Tag: 2021-03-nn-feature

Pandemic severely impacted taxable retail sales in Napa-Sonoma Wine Country

Pandemic severely impacted taxable retail sales in Napa-Sonoma Wine Country

By John Rau, February 11, 2021

Business operations are the source of considerable taxable retail expenditures and tax revenues to local government agencies. An economic analysis of the Napa/Sonoma wine country trade area for the second and third quarters of 2020 shows that taxable retail sales in the area declined dramatically in several categories as a result of stay-at-home orders and resulting business closures.

Retail sales in Napa County declined 31 percent in the second quarter of 2020 and 15.1 percent in the third quarter relative to 2019. Among cities in the county, Yountville showed the greatest decline, 77.4 percent in the second quarter and 39.1 percent in the third quarter relative to 2019.

Retail sales in Sonoma County declined 16.3 percent in the second quarter of 2020 and 1.5 percent in the third quarter relative to 2019. Among cities in the county, Sonoma showed the greatest decline: 37.2 percent in the second quarter and 21.9 percent in the third quarter relative to 2019.

A 36-year old Anaheim-based economic consulting and taxable retail sales analysis firm recently conducted an analysis of the Napa-Sonoma Wine Country trade area regarding the impacts of pandemic-related closures on taxable retail sales during the first six months following the Governor’s Executive Order and Public Health Order (March 2020) that directed all Californians to stay home except to go to an essential job or to shop for essential needs. That action led to numerous safety measures (such as masks and social distancing) and operational restrictions on business operations that are sources of taxable retail expenditures and tax revenues to local government agencies. Examples of such businesses include retail operations of all types such as restaurants, breweries, wineries, bars, mall and shopping center stores, hotel and lodging facilities, recreational facilities, movie and family entertainment centers, live audience/fan sports facilities, amusement parks, etc.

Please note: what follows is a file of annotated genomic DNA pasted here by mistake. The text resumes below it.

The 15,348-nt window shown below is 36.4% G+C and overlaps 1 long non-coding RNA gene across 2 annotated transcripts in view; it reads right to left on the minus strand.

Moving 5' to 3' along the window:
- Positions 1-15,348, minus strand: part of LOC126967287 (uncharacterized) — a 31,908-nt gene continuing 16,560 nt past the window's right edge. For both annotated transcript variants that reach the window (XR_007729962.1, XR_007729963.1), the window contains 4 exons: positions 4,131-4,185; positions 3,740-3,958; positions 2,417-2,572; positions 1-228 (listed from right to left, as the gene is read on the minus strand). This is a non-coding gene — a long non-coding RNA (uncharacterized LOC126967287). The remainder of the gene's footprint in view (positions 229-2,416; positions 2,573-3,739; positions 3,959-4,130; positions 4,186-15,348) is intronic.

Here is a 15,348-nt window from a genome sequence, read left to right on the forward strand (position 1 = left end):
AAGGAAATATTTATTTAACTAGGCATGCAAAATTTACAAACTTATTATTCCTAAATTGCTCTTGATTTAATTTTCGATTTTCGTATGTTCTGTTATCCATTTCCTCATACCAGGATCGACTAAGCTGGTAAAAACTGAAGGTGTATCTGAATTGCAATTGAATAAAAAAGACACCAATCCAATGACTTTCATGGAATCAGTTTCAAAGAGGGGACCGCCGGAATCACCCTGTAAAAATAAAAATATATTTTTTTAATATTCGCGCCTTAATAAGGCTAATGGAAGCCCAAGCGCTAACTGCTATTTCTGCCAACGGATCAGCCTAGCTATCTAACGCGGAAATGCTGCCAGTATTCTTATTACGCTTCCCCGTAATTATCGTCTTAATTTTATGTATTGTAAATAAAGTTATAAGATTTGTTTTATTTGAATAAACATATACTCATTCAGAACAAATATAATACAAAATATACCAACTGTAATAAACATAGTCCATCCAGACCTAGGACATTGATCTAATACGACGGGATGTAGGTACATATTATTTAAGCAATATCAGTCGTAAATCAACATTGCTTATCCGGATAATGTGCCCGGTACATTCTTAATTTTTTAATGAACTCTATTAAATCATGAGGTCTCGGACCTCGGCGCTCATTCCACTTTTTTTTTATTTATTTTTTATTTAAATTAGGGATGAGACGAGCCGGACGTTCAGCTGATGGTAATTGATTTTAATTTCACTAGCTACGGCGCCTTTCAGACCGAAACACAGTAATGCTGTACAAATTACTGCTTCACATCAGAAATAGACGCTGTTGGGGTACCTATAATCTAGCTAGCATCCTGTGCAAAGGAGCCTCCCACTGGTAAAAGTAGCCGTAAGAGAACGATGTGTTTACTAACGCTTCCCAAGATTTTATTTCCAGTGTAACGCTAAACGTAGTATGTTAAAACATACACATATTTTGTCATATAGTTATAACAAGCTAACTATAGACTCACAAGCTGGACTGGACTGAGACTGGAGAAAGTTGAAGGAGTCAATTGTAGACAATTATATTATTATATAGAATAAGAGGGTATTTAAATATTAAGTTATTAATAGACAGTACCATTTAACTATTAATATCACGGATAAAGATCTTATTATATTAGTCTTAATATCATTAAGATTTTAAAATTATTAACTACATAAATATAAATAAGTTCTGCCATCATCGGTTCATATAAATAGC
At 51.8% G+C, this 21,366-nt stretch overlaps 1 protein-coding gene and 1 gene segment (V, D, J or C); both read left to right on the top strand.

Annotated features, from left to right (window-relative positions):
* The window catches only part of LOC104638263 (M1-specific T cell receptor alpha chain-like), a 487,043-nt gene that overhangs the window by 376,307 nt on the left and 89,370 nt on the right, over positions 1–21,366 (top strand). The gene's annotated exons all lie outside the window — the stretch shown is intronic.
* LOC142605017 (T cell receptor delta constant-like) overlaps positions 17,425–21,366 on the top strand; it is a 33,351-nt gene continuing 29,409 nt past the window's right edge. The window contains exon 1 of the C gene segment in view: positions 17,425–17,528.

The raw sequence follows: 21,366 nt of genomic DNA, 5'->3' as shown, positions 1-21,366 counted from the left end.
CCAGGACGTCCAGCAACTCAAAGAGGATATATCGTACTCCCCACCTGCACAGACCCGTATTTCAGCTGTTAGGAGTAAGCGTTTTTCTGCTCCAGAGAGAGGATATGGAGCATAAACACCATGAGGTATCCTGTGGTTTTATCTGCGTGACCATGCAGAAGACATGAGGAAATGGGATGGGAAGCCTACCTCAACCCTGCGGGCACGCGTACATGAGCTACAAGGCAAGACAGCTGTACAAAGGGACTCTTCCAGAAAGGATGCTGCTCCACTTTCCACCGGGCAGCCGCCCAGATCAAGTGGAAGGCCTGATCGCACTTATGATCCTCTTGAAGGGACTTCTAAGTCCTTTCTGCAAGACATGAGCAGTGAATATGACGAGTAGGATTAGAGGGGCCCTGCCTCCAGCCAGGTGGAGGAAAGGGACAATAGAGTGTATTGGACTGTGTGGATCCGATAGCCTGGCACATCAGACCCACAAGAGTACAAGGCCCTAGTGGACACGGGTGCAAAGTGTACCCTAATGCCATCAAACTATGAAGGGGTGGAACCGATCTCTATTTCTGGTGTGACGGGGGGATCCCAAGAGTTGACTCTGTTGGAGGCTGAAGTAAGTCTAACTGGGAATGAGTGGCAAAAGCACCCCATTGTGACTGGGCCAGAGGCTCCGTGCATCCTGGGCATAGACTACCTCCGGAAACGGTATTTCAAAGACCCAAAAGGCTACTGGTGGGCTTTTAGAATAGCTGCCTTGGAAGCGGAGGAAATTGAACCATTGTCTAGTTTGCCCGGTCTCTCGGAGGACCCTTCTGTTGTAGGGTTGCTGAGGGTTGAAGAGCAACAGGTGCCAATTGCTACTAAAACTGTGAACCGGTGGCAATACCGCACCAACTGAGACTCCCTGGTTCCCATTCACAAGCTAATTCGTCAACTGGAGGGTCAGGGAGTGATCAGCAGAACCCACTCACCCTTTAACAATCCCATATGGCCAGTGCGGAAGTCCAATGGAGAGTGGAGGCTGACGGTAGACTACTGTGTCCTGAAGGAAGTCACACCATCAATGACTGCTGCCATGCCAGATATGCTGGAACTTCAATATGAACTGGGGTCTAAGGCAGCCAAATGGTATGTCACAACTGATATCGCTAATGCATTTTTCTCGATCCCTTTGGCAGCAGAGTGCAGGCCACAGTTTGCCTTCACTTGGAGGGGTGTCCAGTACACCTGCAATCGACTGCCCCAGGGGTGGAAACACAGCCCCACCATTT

The Wine Country study utilized the latest data and information provided by the State of California Department of Tax and Fee Administration for calendar years 2019 and 2020, quarters 2 and 3, covering the time periods April through June and July through September, respectively. In the case of calendar year 2020, this represents the first six months following the Governor’s stay-at-home orders and subsequent business operations restrictions. The study’s objective was to look at the same time period in the prior year to identify relative changes and potential impacts.

Recognize that there are many factors that may cause a change in retail sales from one year to the next, but — in light of the actions and procedures taken in the state regarding Covid-19 — it would be reasonable to assume that the pandemic was a major contributor to any sales declines.

Napa County

Comparing calendar year 2019 second quarter taxable retail sales with the 2020 second quarter (April through June), the first full three months of operations after the Governor’s Orders, Napa County taxable retail sales declined from $966.46 million in 2019 to $667.16 million in the same three-month period in 2020, a 31 percent decline. As would be expected, major retail categories were impacted: Food Services and Drinking Places (-63.1 percent), Clothing and Clothing Accessories Stores (-52.2 percent), Gasoline Stations (-48.7 percent), Motors Vehicles and Parts Dealers (-43.9 percent), Home Furnishings and Appliance Stores (-28.6 percent), and Food and Beverage Stores (-26.7 percent).